Pakistan's Brewing Hypocrisy: Muslim Alcohol Consumption and Persecution of Christians

Pakistan's Brewing Hypocrisy: Muslim Alcohol Consumption and Persecution of Christians
In the heart of the upscale Faisal Town in Lahore lies a harrowing secret: Yousufabad (Urdu for Joseph Town), a Christian ghetto in the capital of Punjab, where residents are trapped in a living nightmare. As Eid-ul-Fitr celebrations approached, their fears intensified due to the sudden spike in demands of the local police station for money.

Christians constitute over 1 percent of Pakistan's total 210 million population and 3 percent of Punjab province's population. Despite this, their religious, political, and social leaders have been unable to mitigate the pervasive fear and subjugation these individuals face at the hands of Punjab law enforcement agencies, who engage in moral policing, reminiscent of practices observed in countries such as Indonesia, Afghanistan and Iran.

Across Pakistan, hundreds of Christian ghettos emerged following the country's partition in 1947, as over 300,000 Christians were rendered homeless in central rural Punjab. This displacement occurred when agricultural land, previously owned by Sikhs and tended to by these marginalized Christians as landless peasants, was allocated to Muslim migrants from India, without providing any alternative to these Christians. To deal with this homelessness, Catholic missionaries founded several neighbhorhoods and villages for these local Christians. Yousufabad, nestled next to a branch of St. Anthony's High School, was founded in the 1960s by Belgian missionary Willy Van den Broucke, known as Father Henri. However, little did Father Henri know that the community he built would one day face such dire situation from society and the state.

Missionary Christians have served in the areas such as education and medicine to help build the nation, but local Christians are still regarded as impure whose mere presence or touch may require ritual cleaning. Frequently viewed as proxies of the West, described in local colloquial as the “enemies of Islam”, they are subjected to extreme marginalization. While the Constitution of Pakistan officially states that non-Muslims cannot hold positions such as president or prime minister, societal norms dictate that Christians cannot even do the most menial occupations like gardener or a security guard; hence, leaving them with roles such manual scavenger, sewer cleaner, road sweeper, car washer, or toilet cleaner.

In an attempt to escape the relentless hostility, millions of impoverished Christians seek refuge in their ghettos like Yousufabad across Pakistan. Yet, even in these isolated neighborhoods, they continue to be tormented by blasphemy accusations, leading to the wholesale ransacking, looting, and burning of their houses on the pretext of religious profanity. Over-policing, ironically justified as protection for minorities, further contributes to the perpetual climate of fear and insecurity, and the unbridled the Prohibition (Enforcement of Hadd) Order, 1979 being the exploitative tool of operation. Instead of addressing serious crimes, police establish checkpoints at the entrances and patrol these ghettos, subjecting hundreds of Christian youths to humiliating searches and snatching of their valuables each day.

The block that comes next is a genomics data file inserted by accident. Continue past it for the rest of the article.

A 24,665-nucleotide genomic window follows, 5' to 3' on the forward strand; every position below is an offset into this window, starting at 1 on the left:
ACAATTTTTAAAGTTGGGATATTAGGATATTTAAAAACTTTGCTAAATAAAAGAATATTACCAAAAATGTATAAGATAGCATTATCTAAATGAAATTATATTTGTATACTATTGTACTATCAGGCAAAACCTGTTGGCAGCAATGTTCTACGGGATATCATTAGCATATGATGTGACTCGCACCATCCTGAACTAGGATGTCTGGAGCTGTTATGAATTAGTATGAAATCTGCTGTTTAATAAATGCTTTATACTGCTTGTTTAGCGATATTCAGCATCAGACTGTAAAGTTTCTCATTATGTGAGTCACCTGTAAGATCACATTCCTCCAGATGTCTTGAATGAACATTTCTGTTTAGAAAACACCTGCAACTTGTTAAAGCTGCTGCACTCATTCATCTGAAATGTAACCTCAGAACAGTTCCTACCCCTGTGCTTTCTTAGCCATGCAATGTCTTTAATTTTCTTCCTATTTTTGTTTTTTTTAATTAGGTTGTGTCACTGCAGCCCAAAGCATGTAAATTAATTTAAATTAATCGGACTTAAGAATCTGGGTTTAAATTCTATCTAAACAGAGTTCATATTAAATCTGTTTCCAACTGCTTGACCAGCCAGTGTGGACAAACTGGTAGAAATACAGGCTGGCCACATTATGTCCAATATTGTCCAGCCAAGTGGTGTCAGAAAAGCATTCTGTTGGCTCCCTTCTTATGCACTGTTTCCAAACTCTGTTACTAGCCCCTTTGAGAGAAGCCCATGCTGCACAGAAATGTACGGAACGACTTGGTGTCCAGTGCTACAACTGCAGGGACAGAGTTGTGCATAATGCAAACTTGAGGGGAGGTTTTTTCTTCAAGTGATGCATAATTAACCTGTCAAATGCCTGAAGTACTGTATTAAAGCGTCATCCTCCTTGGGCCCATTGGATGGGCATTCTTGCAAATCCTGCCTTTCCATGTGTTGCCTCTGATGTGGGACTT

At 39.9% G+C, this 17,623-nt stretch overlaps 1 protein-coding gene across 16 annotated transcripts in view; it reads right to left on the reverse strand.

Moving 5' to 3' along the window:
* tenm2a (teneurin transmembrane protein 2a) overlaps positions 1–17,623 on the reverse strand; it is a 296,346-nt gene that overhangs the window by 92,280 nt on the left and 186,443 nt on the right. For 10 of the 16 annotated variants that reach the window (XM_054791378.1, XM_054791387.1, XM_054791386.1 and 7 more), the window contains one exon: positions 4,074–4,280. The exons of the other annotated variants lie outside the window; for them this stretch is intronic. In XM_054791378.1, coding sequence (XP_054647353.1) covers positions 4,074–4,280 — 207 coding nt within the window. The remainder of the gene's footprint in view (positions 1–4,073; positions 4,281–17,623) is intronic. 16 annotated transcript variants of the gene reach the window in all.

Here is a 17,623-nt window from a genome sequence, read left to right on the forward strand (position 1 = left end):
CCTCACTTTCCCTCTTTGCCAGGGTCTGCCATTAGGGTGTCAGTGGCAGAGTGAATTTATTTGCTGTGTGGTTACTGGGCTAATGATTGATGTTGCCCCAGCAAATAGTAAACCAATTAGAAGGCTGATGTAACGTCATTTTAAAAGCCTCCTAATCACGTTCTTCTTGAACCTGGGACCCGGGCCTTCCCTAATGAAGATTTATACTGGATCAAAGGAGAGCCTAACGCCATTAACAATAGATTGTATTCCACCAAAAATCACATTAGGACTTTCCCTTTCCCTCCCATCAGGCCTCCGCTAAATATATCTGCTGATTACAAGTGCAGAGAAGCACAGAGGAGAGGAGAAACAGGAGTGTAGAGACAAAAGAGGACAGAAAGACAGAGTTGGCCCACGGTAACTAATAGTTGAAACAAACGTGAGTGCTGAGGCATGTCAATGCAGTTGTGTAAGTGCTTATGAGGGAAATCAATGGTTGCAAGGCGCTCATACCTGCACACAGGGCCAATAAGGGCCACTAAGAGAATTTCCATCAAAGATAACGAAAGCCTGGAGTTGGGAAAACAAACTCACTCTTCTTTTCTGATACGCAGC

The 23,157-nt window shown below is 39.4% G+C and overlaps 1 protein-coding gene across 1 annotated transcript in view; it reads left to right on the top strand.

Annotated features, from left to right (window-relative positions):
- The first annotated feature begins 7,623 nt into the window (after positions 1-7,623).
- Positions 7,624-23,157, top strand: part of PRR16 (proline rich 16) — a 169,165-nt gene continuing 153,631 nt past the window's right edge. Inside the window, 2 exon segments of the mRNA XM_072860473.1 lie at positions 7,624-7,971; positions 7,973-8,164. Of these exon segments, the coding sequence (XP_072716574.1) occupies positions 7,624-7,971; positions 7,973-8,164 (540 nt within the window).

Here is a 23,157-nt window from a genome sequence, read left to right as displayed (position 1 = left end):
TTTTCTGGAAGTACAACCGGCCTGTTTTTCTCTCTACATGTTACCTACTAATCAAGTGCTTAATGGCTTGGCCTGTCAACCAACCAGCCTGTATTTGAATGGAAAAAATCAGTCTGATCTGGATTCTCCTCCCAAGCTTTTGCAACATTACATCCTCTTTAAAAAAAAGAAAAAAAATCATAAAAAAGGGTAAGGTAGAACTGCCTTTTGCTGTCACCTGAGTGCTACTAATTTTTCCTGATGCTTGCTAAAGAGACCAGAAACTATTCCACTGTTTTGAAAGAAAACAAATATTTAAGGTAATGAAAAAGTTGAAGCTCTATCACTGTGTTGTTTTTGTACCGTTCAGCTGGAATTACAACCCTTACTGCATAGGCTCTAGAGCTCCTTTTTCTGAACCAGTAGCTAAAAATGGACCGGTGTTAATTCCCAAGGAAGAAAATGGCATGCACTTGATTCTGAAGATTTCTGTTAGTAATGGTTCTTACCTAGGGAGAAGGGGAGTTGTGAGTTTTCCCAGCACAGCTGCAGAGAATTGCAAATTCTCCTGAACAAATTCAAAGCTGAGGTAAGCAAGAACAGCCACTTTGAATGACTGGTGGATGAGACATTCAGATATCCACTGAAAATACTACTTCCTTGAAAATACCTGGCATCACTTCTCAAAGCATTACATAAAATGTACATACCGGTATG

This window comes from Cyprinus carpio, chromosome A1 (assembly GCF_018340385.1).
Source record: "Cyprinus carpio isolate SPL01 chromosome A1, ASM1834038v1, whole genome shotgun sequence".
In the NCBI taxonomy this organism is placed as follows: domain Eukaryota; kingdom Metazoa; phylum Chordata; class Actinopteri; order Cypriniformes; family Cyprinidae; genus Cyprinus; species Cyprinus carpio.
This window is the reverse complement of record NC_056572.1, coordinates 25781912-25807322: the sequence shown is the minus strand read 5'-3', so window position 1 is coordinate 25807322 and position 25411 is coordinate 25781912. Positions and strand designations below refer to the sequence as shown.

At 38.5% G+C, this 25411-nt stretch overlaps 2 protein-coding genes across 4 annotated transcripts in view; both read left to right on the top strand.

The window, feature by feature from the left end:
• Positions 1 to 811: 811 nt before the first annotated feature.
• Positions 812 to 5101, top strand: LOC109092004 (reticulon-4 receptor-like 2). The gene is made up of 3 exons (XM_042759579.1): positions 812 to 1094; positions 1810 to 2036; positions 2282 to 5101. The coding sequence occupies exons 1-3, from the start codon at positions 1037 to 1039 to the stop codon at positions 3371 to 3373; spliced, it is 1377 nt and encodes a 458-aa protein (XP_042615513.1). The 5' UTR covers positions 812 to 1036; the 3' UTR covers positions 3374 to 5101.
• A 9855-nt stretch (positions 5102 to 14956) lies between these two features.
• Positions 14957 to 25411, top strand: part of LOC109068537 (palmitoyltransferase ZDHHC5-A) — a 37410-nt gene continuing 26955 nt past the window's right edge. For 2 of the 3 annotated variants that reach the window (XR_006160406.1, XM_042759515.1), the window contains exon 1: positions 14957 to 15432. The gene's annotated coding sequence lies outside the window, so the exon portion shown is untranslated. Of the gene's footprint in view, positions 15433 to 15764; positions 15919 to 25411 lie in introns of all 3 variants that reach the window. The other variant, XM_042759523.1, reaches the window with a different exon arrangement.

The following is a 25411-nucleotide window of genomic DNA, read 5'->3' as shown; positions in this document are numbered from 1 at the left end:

Yousufabad is far from unique among Christian ghettos where sleepless nights are the norm for women, as they anxiously await potential police break-ins without search warrants. Meanwhile, men, particularly the youth, are forced to seek refuge in the shadows, evading police harassment and the potential confiscation of their hard-earned money. As accusations of intoxication fly, those who dare to resist risk being charged under the Hadd Ordinance, accused of drinking and carrying liquor. And, if they dare to speak, they are terrified of being charged under the Control of Narcotic Substances Act, 1997, under which no bail can be granted at least for six months.

Article 37 of the Constitution of Pakistan labels alcohol as a "social evil," mandating that the state "prevent the consumption of alcoholic liquor except for medicinal purposes or, in the case of non-Muslims, religious purposes." However, the Prohibition Hadd Ordinance states that anyone found in possession of intoxicants can face imprisonment up to two years, whipping not exceeding thirty stripes, and a fine. This law does not apply to non-Muslims and foreigners who possess "a reasonable quantity of intoxicating liquor" for use in religious ceremonies.